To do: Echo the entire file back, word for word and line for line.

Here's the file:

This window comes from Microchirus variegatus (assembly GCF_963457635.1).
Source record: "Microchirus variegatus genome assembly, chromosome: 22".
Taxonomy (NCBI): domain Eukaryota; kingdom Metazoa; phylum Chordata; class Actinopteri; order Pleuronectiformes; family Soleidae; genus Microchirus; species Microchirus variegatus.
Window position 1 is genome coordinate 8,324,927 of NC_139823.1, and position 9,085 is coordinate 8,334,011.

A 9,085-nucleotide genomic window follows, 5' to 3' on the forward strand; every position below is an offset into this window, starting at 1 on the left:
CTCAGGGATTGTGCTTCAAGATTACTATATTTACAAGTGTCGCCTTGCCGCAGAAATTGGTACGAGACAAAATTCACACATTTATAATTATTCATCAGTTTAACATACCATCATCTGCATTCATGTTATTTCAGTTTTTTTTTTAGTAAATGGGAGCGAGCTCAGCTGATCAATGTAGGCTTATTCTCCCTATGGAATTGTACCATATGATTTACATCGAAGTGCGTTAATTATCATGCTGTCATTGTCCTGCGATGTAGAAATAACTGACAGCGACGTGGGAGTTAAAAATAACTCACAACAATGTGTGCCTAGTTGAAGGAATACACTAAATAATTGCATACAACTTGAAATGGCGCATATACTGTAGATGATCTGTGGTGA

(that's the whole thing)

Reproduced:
This window comes from Microchirus variegatus (assembly GCF_963457635.1).
Source record: "Microchirus variegatus genome assembly, chromosome: 22".
Taxonomy (NCBI): domain Eukaryota; kingdom Metazoa; phylum Chordata; class Actinopteri; order Pleuronectiformes; family Soleidae; genus Microchirus; species Microchirus variegatus.
Window position 1 is genome coordinate 8,324,927 of NC_139823.1, and position 9,085 is coordinate 8,334,011.

A 9,085-nucleotide genomic window follows, 5' to 3' on the forward strand; every position below is an offset into this window, starting at 1 on the left:
CTCAGGGATTGTGCTTCAAGATTACTATATTTACAAGTGTCGCCTTGCCGCAGAAATTGGTACGAGACAAAATTCACACATTTATAATTATTCATCAGTTTAACATACCATCATCTGCATTCATGTTATTTCAGTTTTTTTTTTAGTAAATGGGAGCGAGCTCAGCTGATCAATGTAGGCTTATTCTCCCTATGGAATTGTACCATATGATTTACATCGAAGTGCGTTAATTATCATGCTGTCATTGTCCTGCGATGTAGAAATAACTGACAGCGACGTGGGAGTTAAAAATAACTCACAACAATGTGTGCCTAGTTGAAGGAATACACTAAATAATTGCATACAACTTGAAATGGCGCATATACTGTAGATGATCTGTGGTGA